Chasing 300: Lessons learned while striving for a goal

I was recently reminded of two valuable lessons about life. I thought I’d lead into them with a little story about my recent quest to reach a goal.


I’ve always enjoyed lifting weights, but it wasn’t until last year that someone mentioned to me that he was in the “300 Club”. This is an informal term referring to people who have bench-pressed 300 pounds. Well, this sounded like a club I wanted to join! So I found a nearby gym and decided to get started.


When i did a diagnostic “maxing out” session, my maximum weight was 240 lbs, so I knew I had some way to go. I started by making some great progress, but then seemed to reach a “plateau” at around 280. Try as I might, I couldn’t get past it, even when I started eating more red meat in my diet.


I was determined to reach my goal, and now it had reached 8 months with very minor progress. I was getting a bit frustrated, and starting to worry that my age (39) was a factor in the lack of improvement. And then I was informed that my gym was closing. True, there were other gyms in the city, but I had become rather used to this one, and liked it — and it was within walking distance.


It took me a few days to find another gym nearby, and when I did, I wasn’t exactly impressed. It was crowded, didn’t have the same set-up, and had Michael Bolton blaring on the stereo system (I prefer rock and roll!). On my first visit, I couldn’t even get a bench to use, so I ended up going for my first real workout at 7am on a Sunday.


I walked into a beautifully empty gym that morning, with one trainer there who could “spot” me, and after two warm-up sets, went straight to my max of 280 lbs. To my surprise, I was able to do several repetitions, which was unusual. I added on weights, and before I knew it, I had bench-pressed my goal of 300 pounds! Things were going so well that I even pushed myself to 310.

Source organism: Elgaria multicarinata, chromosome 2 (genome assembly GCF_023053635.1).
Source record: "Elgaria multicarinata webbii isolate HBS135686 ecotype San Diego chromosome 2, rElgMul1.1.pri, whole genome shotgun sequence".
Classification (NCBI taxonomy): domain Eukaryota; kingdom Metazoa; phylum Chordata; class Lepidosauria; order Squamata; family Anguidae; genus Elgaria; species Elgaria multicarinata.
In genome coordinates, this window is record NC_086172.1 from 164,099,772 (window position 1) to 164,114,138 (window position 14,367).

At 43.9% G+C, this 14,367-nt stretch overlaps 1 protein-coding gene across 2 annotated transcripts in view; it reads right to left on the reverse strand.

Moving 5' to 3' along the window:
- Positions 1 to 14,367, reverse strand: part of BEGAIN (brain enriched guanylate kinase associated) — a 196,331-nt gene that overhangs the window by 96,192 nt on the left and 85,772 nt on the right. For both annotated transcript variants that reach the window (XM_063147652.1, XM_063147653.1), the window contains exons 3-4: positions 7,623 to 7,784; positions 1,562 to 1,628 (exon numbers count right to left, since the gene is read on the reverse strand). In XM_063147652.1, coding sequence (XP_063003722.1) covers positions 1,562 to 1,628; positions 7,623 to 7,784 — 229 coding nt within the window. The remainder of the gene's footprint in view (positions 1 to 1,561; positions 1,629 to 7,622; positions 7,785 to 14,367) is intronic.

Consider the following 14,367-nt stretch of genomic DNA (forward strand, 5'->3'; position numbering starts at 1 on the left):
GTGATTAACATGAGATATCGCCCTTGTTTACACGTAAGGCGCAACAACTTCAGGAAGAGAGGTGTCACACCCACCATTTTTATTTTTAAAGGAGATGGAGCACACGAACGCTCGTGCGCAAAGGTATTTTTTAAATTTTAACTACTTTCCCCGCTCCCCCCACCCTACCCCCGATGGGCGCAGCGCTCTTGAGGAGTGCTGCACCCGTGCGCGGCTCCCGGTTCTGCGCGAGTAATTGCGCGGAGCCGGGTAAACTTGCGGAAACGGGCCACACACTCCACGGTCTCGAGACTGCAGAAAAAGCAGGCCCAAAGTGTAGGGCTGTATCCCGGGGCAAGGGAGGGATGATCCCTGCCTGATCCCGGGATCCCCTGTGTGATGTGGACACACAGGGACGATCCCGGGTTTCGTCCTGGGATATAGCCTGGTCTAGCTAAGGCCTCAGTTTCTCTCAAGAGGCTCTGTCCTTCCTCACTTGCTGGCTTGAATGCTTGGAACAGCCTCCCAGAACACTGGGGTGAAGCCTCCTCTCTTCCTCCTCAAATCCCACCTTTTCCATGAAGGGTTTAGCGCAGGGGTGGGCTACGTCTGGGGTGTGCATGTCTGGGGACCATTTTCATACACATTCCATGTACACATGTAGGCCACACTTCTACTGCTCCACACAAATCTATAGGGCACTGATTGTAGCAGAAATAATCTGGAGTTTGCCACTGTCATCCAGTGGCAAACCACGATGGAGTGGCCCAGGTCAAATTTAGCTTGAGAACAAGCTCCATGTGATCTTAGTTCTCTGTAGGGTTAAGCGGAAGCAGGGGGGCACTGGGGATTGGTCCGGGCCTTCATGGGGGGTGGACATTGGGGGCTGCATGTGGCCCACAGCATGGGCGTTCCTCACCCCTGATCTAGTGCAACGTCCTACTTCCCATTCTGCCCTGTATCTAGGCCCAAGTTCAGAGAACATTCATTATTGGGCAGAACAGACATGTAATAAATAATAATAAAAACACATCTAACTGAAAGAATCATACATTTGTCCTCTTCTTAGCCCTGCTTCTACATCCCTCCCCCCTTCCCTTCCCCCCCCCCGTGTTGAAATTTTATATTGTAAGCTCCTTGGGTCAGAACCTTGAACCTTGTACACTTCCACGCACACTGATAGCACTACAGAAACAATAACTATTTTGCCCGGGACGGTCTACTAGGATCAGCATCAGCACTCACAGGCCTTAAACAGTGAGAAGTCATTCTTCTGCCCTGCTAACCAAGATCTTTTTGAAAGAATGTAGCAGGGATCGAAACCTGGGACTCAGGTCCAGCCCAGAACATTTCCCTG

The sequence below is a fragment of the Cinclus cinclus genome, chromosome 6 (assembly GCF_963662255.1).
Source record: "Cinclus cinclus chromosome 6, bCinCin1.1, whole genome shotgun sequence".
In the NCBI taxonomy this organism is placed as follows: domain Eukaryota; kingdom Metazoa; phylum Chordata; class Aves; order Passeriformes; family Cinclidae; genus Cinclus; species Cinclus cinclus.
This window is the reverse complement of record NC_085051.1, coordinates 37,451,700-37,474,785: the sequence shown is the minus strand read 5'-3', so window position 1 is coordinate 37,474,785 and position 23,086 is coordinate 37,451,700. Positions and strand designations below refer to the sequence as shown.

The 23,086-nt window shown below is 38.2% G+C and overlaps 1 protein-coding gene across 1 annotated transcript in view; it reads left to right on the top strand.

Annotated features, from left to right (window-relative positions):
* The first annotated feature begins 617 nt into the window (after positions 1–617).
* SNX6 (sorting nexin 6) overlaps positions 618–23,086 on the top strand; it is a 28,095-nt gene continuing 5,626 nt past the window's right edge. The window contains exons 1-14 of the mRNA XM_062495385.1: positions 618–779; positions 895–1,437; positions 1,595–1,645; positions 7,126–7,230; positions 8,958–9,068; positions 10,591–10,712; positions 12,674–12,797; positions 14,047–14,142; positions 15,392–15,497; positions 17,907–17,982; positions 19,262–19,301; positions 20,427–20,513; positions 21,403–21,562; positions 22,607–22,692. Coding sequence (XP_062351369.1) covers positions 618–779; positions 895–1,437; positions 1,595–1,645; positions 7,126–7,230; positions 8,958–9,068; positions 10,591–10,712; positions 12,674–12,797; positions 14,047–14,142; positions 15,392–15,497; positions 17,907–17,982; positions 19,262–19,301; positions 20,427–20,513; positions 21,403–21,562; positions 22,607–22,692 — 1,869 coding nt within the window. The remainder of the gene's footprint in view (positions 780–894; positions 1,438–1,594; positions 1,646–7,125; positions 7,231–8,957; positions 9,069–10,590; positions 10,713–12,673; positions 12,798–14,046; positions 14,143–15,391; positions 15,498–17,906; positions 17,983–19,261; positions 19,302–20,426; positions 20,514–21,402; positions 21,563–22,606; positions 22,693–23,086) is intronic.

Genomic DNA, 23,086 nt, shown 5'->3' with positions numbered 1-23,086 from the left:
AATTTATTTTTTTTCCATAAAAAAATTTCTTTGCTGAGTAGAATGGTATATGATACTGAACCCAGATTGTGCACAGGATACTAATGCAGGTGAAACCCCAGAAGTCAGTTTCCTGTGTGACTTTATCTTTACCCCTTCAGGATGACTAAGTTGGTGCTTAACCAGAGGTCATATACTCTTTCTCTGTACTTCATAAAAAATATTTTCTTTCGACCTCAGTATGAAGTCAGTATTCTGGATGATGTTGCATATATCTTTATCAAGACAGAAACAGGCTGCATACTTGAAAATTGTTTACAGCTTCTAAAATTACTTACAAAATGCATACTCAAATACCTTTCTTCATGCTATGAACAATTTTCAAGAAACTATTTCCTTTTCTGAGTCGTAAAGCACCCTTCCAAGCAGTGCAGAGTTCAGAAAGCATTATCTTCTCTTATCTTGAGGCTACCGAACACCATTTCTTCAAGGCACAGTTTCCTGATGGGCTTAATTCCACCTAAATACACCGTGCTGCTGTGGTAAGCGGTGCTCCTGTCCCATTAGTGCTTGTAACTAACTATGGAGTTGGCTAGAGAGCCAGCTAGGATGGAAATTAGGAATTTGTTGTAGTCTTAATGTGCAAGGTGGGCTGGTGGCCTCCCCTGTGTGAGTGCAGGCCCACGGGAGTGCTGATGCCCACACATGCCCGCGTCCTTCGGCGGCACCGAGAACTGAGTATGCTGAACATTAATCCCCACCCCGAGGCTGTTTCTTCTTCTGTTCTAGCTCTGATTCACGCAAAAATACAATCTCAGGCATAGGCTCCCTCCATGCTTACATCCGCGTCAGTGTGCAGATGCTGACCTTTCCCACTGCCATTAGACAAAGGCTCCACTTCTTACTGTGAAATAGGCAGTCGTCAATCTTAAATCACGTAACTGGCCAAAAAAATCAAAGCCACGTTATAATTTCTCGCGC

Despite my exultation, I was a bit confused. How did this actually happen? The answer is simple and a bit embarrassing. At my previous gym, all the weights were in kilograms, rather than pounds. As an American, I’m not exactly fluent in the metric system, and combined with the fact that I’d been doing the conversions to pounds in my head, the numbers I was arriving at were way off. In addition to that, I had totally underestimated the weight of the barbell I was using. In short, I’d been bench-pressing my goal of 300 for the past few months, without even knowing it!


I said at the beginning of this post that I was reminded of two life lessons from this experience. The first was that Change is generally a good thing. In this case, if I had not had to change gyms, it would have taken me much longer to realize that I’d reached my goal. Yes, the change was not exactly what I wanted, but it was definitely for the better. So often in life, we resist change, or run away from it, not realizing that in order for our lives to improve, we have to allow things to change.


Secondly, and less simple, was the reminder that in our self-assessments, we often underestimate ourselves, because we don’t have the right perceptions. In this case, I was doing the math wrong at the other gym, and my erroneous results were starting to affect my confidence. So often, we are harsh on ourselves, so overly judgmental of our decisions and actions, and it causes us to think less of ourselves. For years, i had a confidence problem, and was often told by friends and colleagues that I was much more capable than I thought i was. It was my own perceptions of myself that were holding me back.


So I advise you: when you start getting down on yourself, remember that you are usually much better than you think you are. You’ve just been miscalculating. Don’t let your miscalculations deter you from moving forward. Ultimately, the desire for progress will take you to where you want to go. And, be positive about change that comes into your life. Choose to look on the bright side of change. Sure, I didn’t enjoy hearing Love Radio at the gym, but there was also an inspiring picture of Arnold Schwarzenegger on the wall, in his peak bodybuilding condition. I chose to focus on that rather than Bolton’s “How Am I Supposed to Live Without You”, and I got a very positive result. We always have a choice to focus on the positive, and that is always the way forward.


By Tom McKinley, author of Winning the Fight to Be Happy and Make the Right Decisions Early.

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